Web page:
“You’re seriously going to bed now?” Wei Ying says. Lan Zhan is in his pajamas.

“Yes,” says Lan Zhan.

Wei Ying stares at him for a minute. “I—I thought we could—Well, if you want to go straight to bed, I guess we can…”

“I do not wish to go straight to sleep,” says Lan Zhan, and kisses him.

Thank god, Wei Ying thinks, but can’t say, because he’s clutching Lan Zhan and Lan Zhan has his arms around Wei Ying’s waist, literally lifting him off the floor. Wei Ying starts to laugh right until his back hits the living room wall and it shocks all the air out of him.

Lan Zhan puts him down, but he’s caged between the wall and Lan Zhan’s strong arms, which is the only reason he doesn’t worry he might float away. He’s so happy—Lan Zhan wants this, too, enjoys it at least a little, doesn’t totally regret this impulsive decision that might end up ruining his chances at happiness. Wei Ying wraps his arms around Lan Zhan’s neck and drags him into a nice long thank-you kiss, a kiss he hopes is enticement enough. Lan Zhan paws at him a little, tugging on his hoodie, until Wei Ying pulls it off, and then Lan Zhan surges back in. His kisses are hot and almost desperate, as if they hadn’t done this just the night before.

“Okay, okay,” Wei Ying laughs, “but we don’t want to wake up the baby, or disturb the bunny, right?”

Lan Zhan just growls and kisses Wei Ying’s neck, teeth dragging a little more than they probably need to. Wei Ying loves it. He’d like so badly for this to be real, to belong to Lan Zhan, to be marked by him.

What he wants even more, though— “Lan Zhan,” Wei Ying says, half scolding, “if we go into the bedroom, you can fuck me, properly this time. Isn’t that—”

He only gets halfway through the sentence and then he’s being dragged into the bedroom, which suits him just fine. Lan Zhan is so decisive. Let’s get married. Let’s adopt a child. Let’s fuck.

Wei Ying is ready—excited even—to be thrown on the bed and have his clothes ripped off. He likes this unrestrained version of Lan Zhan, the one who growls and grabs and takes. He’s all ice on the surface, but Wei Ying has seen the bubbling lava underneath, and it’s so sexy. No one has ever wanted him like this before, which is hilarious, because everyone else has wanted him for real.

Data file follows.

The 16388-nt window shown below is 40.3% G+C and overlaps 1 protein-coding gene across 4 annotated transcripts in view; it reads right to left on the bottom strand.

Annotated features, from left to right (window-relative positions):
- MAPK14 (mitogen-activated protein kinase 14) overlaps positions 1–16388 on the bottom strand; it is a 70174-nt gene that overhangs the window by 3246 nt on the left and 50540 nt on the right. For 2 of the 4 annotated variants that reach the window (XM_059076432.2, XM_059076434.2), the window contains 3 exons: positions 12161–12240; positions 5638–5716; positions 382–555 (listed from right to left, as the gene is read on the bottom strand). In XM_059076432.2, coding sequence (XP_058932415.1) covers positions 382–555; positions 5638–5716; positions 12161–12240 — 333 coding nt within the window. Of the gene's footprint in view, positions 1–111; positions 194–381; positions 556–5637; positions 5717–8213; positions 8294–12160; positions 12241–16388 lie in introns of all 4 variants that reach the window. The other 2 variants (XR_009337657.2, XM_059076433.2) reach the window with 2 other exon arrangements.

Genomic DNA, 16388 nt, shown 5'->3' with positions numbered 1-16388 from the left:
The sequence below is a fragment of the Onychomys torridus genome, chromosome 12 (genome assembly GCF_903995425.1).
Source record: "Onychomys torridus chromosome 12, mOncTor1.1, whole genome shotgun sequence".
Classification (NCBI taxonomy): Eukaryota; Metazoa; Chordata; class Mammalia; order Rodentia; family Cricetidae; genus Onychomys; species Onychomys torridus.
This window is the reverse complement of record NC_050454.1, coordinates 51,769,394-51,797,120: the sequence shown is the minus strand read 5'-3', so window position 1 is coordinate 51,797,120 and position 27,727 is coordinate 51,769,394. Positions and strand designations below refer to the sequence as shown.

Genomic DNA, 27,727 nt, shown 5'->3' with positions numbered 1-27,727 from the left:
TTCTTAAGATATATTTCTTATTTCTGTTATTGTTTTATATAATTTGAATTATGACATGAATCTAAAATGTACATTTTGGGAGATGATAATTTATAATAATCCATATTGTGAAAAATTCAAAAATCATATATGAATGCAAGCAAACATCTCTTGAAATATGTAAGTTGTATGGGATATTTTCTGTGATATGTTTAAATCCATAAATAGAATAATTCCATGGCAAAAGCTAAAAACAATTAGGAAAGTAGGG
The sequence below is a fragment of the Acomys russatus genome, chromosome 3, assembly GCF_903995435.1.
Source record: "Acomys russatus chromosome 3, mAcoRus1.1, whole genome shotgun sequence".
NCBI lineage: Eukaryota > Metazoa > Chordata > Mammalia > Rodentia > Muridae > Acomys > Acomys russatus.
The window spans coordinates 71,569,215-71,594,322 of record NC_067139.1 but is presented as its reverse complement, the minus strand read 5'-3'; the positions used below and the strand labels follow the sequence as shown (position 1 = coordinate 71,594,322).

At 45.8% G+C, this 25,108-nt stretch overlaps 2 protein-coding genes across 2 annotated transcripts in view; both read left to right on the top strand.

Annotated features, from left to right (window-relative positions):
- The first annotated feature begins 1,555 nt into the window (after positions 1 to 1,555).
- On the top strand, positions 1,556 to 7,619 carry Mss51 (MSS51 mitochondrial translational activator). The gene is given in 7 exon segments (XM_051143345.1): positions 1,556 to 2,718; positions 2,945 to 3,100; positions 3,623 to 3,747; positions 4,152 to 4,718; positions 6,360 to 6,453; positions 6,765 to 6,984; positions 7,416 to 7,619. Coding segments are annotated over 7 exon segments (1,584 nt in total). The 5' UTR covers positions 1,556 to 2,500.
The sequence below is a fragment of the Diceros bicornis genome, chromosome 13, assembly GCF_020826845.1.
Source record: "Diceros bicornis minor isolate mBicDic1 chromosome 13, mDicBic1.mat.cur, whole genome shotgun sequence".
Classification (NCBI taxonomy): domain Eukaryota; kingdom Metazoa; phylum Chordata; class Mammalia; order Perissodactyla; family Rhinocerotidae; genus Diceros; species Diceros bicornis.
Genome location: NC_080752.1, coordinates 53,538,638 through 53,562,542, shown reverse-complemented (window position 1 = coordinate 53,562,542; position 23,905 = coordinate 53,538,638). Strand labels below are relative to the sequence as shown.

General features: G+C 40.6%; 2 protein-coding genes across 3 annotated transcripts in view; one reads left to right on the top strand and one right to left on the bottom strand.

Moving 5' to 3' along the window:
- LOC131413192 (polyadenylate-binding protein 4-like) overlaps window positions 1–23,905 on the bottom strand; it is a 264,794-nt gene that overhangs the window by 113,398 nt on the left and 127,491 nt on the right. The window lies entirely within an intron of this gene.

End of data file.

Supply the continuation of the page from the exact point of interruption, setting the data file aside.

But even though Lan Zhan’s eyes are wild and dark, he undresses himself and then Wei Ying with careful, steady hands. His touches are gentle, skimming up and down Wei Ying’s sides, trailing over his chest, hands first and then his mouth, sucking heavy kisses over his ribs, teasing teeth that never hurt when they scrape across his nipples. Wei Ying wants more, actually, and he rolls his hips up, groaning a protest at all this gentle handling. “You don’t have to hold back,” he says. “I can take it. I’m tough.”

“I am not,” says Lan Zhan, and kisses him again.

It’s absurd, and Wei Ying tries to laugh, but he’s drowning under the weight of Lan Zhan’s kiss, and his body, and his knee gently nudging Wei Ying’s legs apart. Wei Ying wonders if Lan Zhan realizes that Wei Ying would give him anything right now. “Whatever you want,” he says, gasping, head tipped back to give Lan Zhan’s mouth better access to his neck.

“Yes,” says Lan Zhan, and keeps kissing him.

Lan Zhan’s hands are terribly talented from years of playing music, and even though he must see—and feel—how hard Wei Ying is, how he digs his heels into the bed and rolls his hips up, inviting Lan Zhan to get to it already, instead he uses those beautiful fingers and the lube he’s been keeping next to the bed to take Wei Ying apart completely. Lan Zhan kneels above him, watching Wei Ying so intently that Wei Ying can’t stand to look back at him, for fear that Lan Zhan will see all his real emotions written across his face. But he’s gauging carefully how every press, every kiss, every nudge, every movement of his fingers makes Wei Ying squirm and gasp. He’s generous, and he’s kind, and he’s relentless, until Wei Ying is so wound up that he’s gasping for breath, strung so tightly he’s sure that if Lan Zhan ever actually fucks him, he’ll explode into a thousand little stars.

Still, Lan Zhan doesn’t. It’s like he’s trying to wring every sound out of Wei Ying, as he does his best to make him lose his mind. Wei Ying doesn’t realize he’s been saying, “Please, please, please,” until Lan Zhan kisses him quiet, swallowing the words while he uses one hand to stroke Wei Ying’s cock, a little too gently to be satisfying, too fleeting to be anything but a tease. “Lan Zhan,” Wei Ying sobs, digging his fingers into Lan Zhan’s shoulders. Lan Zhan kisses his cheek, then his forehead, then his jaw.